--- On Wed, 8/29/12, John <wildber...@cogeco.ca> wrote:

> A number of writer to this thread made reference to their
> recently discovered new distro (whatever !) that is not
> suffering from any of the known illnesses. I can assure them
> that they are living in a dream world. The next update will
> bring them back to reality.

Stick with a commonly used distro, and learn how to use it properly.  Distro 
hopping are like fashion followers, there are always new hats, new ties, new 
eye glasses, new dresses, new shoes, new cell phones...

But of course, for newbies who haven't chosen a Linux distro yet, some 
recommendations are not such a bad idea, either, especially the newbies in the 
Linux MIDI arena.

My use of Linux and Open Source apps are because I simply don't want to agree 
to draconian terms of the EULA (End User's License Agreements), and having to 
jump through all the hoops to back up and restore my computer, and associated 

I want to install, copy, backup my OS and softwares on to different computers 
of my choice, when I do my hardware upgrades.  Or having a "working spare"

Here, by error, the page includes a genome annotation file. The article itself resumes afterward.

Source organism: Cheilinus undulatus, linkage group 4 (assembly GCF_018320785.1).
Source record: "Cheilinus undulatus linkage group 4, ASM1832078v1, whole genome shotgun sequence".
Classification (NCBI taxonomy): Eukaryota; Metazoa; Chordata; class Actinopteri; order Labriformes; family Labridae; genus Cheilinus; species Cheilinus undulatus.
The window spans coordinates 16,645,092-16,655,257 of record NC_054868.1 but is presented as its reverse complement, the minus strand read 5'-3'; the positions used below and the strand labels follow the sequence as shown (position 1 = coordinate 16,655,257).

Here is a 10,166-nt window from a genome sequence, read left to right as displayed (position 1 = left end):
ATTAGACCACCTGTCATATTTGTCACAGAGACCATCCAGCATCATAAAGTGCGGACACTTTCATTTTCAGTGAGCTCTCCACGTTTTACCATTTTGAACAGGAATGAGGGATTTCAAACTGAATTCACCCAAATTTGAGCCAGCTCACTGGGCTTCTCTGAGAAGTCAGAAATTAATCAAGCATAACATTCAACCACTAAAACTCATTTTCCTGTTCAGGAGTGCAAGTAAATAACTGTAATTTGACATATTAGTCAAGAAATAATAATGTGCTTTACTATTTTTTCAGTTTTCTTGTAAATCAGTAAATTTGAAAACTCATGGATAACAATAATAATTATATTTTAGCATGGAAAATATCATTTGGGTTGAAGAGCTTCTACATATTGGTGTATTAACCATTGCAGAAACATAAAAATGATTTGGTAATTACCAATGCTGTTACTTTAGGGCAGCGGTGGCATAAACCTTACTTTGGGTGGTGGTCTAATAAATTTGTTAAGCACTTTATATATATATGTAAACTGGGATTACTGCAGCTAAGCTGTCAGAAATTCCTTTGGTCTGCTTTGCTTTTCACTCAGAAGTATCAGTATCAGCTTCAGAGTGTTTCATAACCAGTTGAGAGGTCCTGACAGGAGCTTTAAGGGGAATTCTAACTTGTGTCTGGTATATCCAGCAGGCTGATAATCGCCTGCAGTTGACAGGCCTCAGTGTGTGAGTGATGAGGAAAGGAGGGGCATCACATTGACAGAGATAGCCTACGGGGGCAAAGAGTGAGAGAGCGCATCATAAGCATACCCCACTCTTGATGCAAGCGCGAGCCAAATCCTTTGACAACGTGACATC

system in place, so when my main computer has a problem, I can fairly quickly 
get my work done without interruption.  And I don't want to pay double, triple, 
quadruple the licensing fees, just because I have a few some older computers 
sitting around.  Some people don't even bother to read EULA, nor care to 
understand those legal terms, but most of them don't even allow the OS, or 
applications to be copied on to a "running" (operarting) computer so that such 
softwares can be readily run.

Worse than that, many proprietary applications have their own data format.  
Years down the road, when I need to read such data files, those apps may not be 
installable, or runnable on my latest computer(s), and the older computers or 
hard drives may have died long before that.

With most Open Source softwares, the data file format can be read and data be 
extracted or converted much more readily.


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